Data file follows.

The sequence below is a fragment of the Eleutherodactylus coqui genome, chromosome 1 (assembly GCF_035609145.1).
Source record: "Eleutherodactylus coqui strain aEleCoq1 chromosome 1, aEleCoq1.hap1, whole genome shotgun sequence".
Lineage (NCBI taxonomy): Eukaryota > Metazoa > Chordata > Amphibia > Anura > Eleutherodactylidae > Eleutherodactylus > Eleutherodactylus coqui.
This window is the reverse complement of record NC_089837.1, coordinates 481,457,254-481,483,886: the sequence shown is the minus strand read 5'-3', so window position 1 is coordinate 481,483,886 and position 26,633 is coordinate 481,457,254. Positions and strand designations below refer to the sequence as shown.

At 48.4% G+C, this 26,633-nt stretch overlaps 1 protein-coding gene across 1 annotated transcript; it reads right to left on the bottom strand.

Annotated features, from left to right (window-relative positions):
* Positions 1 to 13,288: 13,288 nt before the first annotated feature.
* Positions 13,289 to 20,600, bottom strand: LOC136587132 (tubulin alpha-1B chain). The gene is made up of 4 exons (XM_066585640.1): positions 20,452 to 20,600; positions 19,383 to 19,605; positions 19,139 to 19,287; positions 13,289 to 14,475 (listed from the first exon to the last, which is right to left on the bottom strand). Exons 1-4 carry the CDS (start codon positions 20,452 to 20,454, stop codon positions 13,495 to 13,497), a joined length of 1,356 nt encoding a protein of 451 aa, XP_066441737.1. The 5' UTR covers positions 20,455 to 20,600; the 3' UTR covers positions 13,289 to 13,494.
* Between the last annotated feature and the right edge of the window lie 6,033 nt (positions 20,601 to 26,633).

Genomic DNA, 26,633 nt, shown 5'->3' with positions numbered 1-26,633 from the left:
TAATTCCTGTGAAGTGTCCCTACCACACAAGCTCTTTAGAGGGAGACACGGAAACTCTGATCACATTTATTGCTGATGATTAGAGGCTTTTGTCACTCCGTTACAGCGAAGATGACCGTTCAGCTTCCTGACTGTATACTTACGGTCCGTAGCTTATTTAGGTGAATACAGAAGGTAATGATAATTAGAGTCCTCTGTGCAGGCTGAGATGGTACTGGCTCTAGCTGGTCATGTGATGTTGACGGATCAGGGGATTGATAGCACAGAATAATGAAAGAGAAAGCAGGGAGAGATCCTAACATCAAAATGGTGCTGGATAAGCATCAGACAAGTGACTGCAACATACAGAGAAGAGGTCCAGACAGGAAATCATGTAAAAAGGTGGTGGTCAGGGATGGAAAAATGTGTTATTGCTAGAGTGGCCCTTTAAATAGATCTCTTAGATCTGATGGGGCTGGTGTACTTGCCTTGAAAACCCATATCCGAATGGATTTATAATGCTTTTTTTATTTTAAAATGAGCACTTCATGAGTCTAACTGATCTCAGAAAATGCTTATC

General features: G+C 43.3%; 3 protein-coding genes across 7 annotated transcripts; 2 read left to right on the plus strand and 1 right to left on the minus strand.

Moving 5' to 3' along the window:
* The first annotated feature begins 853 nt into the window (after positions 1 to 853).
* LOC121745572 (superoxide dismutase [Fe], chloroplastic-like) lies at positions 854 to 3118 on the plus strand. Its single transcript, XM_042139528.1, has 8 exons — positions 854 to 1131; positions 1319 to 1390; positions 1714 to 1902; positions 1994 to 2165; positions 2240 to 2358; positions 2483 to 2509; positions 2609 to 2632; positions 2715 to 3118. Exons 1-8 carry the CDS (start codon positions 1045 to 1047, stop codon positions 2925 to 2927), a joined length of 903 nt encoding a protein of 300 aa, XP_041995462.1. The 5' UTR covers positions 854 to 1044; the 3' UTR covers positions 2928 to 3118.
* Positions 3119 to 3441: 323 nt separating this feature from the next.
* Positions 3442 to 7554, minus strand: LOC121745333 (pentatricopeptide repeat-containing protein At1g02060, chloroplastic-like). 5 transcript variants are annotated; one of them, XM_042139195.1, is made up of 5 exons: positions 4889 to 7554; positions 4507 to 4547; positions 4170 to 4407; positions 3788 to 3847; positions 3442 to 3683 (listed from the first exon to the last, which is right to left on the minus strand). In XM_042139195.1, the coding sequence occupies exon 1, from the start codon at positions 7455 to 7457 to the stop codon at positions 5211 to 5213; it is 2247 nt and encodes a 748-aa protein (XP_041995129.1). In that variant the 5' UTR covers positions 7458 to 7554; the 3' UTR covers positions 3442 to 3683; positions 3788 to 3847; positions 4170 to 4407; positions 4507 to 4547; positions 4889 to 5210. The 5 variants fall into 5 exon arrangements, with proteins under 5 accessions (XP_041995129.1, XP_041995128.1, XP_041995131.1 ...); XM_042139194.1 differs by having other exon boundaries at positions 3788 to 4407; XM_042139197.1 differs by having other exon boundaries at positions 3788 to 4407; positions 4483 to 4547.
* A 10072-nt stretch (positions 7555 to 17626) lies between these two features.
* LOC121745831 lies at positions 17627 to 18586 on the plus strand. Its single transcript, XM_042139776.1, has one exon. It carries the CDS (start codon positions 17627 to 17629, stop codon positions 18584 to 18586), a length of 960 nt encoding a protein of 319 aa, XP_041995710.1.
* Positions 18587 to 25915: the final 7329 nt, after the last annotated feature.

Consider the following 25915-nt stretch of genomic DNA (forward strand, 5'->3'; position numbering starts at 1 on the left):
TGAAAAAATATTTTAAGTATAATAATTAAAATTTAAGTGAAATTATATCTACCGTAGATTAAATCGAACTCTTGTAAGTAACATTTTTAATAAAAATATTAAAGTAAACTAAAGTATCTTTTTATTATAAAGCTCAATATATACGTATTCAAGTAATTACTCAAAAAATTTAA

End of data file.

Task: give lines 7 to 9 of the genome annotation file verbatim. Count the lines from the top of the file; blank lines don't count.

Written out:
* Positions 1 to 13,288: 13,288 nt before the first annotated feature.
* Positions 13,289 to 20,600, bottom strand: LOC136587132 (tubulin alpha-1B chain). The gene is made up of 4 exons (XM_066585640.1): positions 20,452 to 20,600; positions 19,383 to 19,605; positions 19,139 to 19,287; positions 13,289 to 14,475 (listed from the first exon to the last, which is right to left on the bottom strand). Exons 1-4 carry the CDS (start codon positions 20,452 to 20,454, stop codon positions 13,495 to 13,497), a joined length of 1,356 nt encoding a protein of 451 aa, XP_066441737.1. The 5' UTR covers positions 20,455 to 20,600; the 3' UTR covers positions 13,289 to 13,494.
* Between the last annotated feature and the right edge of the window lie 6,033 nt (positions 20,601 to 26,633).